Policemen close-off a road to prevent protesters from continuing to march in Sha Tin District in Hong Kong, on Sunday.
Police and protesters clashed again in Hong Kong Sunday as unrest caused by a widely-loathed plan to allow extraditions to mainland China showed no sign of abating.
Police used pepper spray and batons against small groups of protesters who took over a road on the sidelines of another huge rally in Sha Tin, a district that lies between the main urban sprawl around the harbour and the Chinese border.
Masked protesters responded by building barricades from metal fencing and a stand-off with riot police ensued.
Hong Kong has been rocked by more than a month of huge largely peaceful protests — as well as a series of separate violent confrontations with police — sparked by a law that would have allowed extraditions to mainland China and other countries.
Last month, parliament was trashed by hundreds of masked, youth-led protesters in unprecedented scenes.
The bill has since been postponed, but that has done little to quell public anger which has evolved into a wider movement calling for democratic reforms, universal suffrage and a halt to sliding freedoms in the semi-autonomous hub.
Protesters are also demanding the bill be scrapped entirely, an independent inquiry into police use of tear gas and rubber bullets, an amnesty for those arrested, and for the city's unelected leader Carrie Lam to step down.
Tens of thousands marched through Sha Tin on Sunday, the fifth week in a row that Hong Kong has seen such huge rallies.
Almost all have ended with violence between police and a minority of hardcore protesters.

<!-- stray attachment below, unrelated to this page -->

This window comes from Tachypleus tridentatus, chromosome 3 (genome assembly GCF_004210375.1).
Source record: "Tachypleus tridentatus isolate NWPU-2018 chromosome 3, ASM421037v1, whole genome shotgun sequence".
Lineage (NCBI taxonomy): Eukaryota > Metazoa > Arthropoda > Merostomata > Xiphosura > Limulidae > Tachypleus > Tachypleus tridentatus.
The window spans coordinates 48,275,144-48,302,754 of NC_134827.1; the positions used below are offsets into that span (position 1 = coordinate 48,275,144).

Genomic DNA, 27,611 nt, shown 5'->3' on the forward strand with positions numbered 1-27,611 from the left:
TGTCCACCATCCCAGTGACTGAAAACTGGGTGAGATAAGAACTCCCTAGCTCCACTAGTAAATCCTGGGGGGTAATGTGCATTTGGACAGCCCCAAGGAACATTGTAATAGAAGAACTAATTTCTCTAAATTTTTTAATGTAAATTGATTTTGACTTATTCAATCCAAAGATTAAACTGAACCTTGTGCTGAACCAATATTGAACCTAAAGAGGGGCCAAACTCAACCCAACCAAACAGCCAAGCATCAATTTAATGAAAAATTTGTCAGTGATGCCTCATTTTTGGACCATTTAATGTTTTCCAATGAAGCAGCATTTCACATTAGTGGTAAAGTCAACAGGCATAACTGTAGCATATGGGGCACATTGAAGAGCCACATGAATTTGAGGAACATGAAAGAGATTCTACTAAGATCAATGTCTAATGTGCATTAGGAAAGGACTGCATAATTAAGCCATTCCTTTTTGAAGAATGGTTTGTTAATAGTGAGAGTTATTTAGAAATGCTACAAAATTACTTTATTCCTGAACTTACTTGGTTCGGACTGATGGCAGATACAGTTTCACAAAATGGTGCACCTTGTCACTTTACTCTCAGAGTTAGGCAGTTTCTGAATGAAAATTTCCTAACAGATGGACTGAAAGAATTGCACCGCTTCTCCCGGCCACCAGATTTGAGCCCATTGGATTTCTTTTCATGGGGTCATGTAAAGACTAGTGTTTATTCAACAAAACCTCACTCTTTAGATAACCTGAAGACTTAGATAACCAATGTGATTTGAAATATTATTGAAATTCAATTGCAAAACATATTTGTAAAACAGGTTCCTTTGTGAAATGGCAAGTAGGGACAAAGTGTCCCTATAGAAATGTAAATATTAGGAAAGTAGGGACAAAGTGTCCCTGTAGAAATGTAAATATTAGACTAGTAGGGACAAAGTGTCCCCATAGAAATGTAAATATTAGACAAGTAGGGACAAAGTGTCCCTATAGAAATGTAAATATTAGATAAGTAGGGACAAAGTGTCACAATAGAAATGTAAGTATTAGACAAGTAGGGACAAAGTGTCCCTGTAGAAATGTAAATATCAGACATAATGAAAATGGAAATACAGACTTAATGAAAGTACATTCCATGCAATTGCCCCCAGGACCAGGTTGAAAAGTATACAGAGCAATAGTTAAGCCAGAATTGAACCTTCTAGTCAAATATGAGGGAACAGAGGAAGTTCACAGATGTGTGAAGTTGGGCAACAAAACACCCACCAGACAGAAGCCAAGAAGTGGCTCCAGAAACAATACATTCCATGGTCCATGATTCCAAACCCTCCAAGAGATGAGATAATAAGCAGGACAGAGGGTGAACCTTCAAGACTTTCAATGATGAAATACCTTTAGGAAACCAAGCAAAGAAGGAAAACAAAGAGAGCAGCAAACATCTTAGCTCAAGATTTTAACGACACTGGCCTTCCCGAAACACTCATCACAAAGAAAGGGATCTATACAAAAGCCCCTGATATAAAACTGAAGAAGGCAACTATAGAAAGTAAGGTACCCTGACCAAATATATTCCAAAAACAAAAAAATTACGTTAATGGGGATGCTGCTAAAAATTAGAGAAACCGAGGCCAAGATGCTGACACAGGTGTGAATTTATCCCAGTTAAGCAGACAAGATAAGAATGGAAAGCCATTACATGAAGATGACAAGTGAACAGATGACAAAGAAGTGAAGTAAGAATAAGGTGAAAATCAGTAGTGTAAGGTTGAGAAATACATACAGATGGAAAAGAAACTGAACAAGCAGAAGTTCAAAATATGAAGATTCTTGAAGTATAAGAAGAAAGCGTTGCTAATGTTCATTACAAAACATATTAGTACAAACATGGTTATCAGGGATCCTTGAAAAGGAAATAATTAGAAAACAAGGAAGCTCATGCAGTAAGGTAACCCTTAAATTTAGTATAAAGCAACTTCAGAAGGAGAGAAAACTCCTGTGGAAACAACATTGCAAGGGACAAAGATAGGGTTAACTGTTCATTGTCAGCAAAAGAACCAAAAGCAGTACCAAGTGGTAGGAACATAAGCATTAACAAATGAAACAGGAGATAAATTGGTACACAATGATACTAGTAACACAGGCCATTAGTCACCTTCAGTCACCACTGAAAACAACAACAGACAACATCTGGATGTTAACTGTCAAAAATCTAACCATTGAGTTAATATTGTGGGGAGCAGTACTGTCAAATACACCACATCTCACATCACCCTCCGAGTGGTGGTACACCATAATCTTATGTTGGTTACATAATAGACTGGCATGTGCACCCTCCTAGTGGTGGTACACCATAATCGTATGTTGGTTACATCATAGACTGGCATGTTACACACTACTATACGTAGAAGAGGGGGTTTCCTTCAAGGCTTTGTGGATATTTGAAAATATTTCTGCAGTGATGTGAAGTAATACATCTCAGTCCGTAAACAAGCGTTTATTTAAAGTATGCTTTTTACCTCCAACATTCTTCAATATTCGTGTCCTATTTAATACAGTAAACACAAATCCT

"We have marched so many times but the government still didn't listen, forcing everyone to take to the street," Tony Wong, a 24-year-old protester on the Sha Tin march, told the media.
Many protesters see the rallies as part of an existential fight against an increasingly assertive Beijing.
Hundreds of demonstrators sang "God Save the Queen" and "Rule Britannia" outside the consulate, waving the Union Jack as well as Hong Kong's colonial-era flags.
China’s parliament last week approved a decision to create laws for Hong Kong to curb sedition, secession, terrorism and foreign interference. Mainland security and intelligence agents may be stationed in the city for the first time.
Hong Kong leader Carrie Lam has indicated that she had met with a group of young people about the pro-democracy protests gripping the city, and that’s indeed a positive development. Lam’s attempt to explain the government’s position at the Monday meeting, though it was closed-door and unannounced, sends a signal
The point of the narrative about Hong Kong and it’s healthcare is lost on me. Perhaps it is my warped perspective that doesn’t allow me to see the coherence of the flow of thought in the ensuing paragraphs (‘Hong Kong’s trauma – with pain and loss – is deep’, Aug. 19, Gulf Today). The author simultaneously says
Astronomers had long been searching for comet-like objects entering the Solar System from the vastness of interstellar space, but had never before observed one.
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